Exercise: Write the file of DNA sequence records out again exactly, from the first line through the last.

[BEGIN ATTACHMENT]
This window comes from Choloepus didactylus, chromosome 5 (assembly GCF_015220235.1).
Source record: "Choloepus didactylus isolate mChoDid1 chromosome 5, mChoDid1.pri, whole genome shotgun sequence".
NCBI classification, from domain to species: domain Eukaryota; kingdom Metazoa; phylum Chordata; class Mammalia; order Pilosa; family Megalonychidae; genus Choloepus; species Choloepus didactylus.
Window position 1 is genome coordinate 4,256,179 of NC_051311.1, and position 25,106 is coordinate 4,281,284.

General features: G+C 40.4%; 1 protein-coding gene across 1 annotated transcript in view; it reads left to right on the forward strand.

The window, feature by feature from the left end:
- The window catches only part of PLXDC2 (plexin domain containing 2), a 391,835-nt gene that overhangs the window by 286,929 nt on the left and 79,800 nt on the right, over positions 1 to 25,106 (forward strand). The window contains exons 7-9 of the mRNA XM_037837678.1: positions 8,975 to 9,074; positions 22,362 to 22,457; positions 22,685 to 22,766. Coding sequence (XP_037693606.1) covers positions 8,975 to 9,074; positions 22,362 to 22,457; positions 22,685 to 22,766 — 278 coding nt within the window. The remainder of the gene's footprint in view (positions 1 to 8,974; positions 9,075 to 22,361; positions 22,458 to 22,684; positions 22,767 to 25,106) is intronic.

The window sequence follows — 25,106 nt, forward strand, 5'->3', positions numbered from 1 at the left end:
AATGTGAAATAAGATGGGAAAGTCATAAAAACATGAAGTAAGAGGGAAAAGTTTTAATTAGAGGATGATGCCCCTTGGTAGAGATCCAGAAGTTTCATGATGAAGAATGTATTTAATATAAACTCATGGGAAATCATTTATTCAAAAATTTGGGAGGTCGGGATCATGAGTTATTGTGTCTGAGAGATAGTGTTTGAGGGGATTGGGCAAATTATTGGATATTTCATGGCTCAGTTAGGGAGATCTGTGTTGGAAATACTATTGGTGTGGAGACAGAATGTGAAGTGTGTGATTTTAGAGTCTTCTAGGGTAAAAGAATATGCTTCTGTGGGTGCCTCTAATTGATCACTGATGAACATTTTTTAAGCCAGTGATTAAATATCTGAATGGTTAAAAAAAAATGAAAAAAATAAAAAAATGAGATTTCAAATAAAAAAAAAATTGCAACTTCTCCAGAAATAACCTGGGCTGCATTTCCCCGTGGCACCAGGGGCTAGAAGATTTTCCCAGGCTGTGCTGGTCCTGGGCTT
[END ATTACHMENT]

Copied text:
This window comes from Choloepus didactylus, chromosome 5 (assembly GCF_015220235.1).
Source record: "Choloepus didactylus isolate mChoDid1 chromosome 5, mChoDid1.pri, whole genome shotgun sequence".
NCBI classification, from domain to species: domain Eukaryota; kingdom Metazoa; phylum Chordata; class Mammalia; order Pilosa; family Megalonychidae; genus Choloepus; species Choloepus didactylus.
Window position 1 is genome coordinate 4,256,179 of NC_051311.1, and position 25,106 is coordinate 4,281,284.

General features: G+C 40.4%; 1 protein-coding gene across 1 annotated transcript in view; it reads left to right on the forward strand.

The window, feature by feature from the left end:
- The window catches only part of PLXDC2 (plexin domain containing 2), a 391,835-nt gene that overhangs the window by 286,929 nt on the left and 79,800 nt on the right, over positions 1 to 25,106 (forward strand). The window contains exons 7-9 of the mRNA XM_037837678.1: positions 8,975 to 9,074; positions 22,362 to 22,457; positions 22,685 to 22,766. Coding sequence (XP_037693606.1) covers positions 8,975 to 9,074; positions 22,362 to 22,457; positions 22,685 to 22,766 — 278 coding nt within the window. The remainder of the gene's footprint in view (positions 1 to 8,974; positions 9,075 to 22,361; positions 22,458 to 22,684; positions 22,767 to 25,106) is intronic.

The window sequence follows — 25,106 nt, forward strand, 5'->3', positions numbered from 1 at the left end:
AATGTGAAATAAGATGGGAAAGTCATAAAAACATGAAGTAAGAGGGAAAAGTTTTAATTAGAGGATGATGCCCCTTGGTAGAGATCCAGAAGTTTCATGATGAAGAATGTATTTAATATAAACTCATGGGAAATCATTTATTCAAAAATTTGGGAGGTCGGGATCATGAGTTATTGTGTCTGAGAGATAGTGTTTGAGGGGATTGGGCAAATTATTGGATATTTCATGGCTCAGTTAGGGAGATCTGTGTTGGAAATACTATTGGTGTGGAGACAGAATGTGAAGTGTGTGATTTTAGAGTCTTCTAGGGTAAAAGAATATGCTTCTGTGGGTGCCTCTAATTGATCACTGATGAACATTTTTTAAGCCAGTGATTAAATATCTGAATGGTTAAAAAAAAATGAAAAAAATAAAAAAATGAGATTTCAAATAAAAAAAAAATTGCAACTTCTCCAGAAATAACCTGGGCTGCATTTCCCCGTGGCACCAGGGGCTAGAAGATTTTCCCAGGCTGTGCTGGTCCTGGGCTT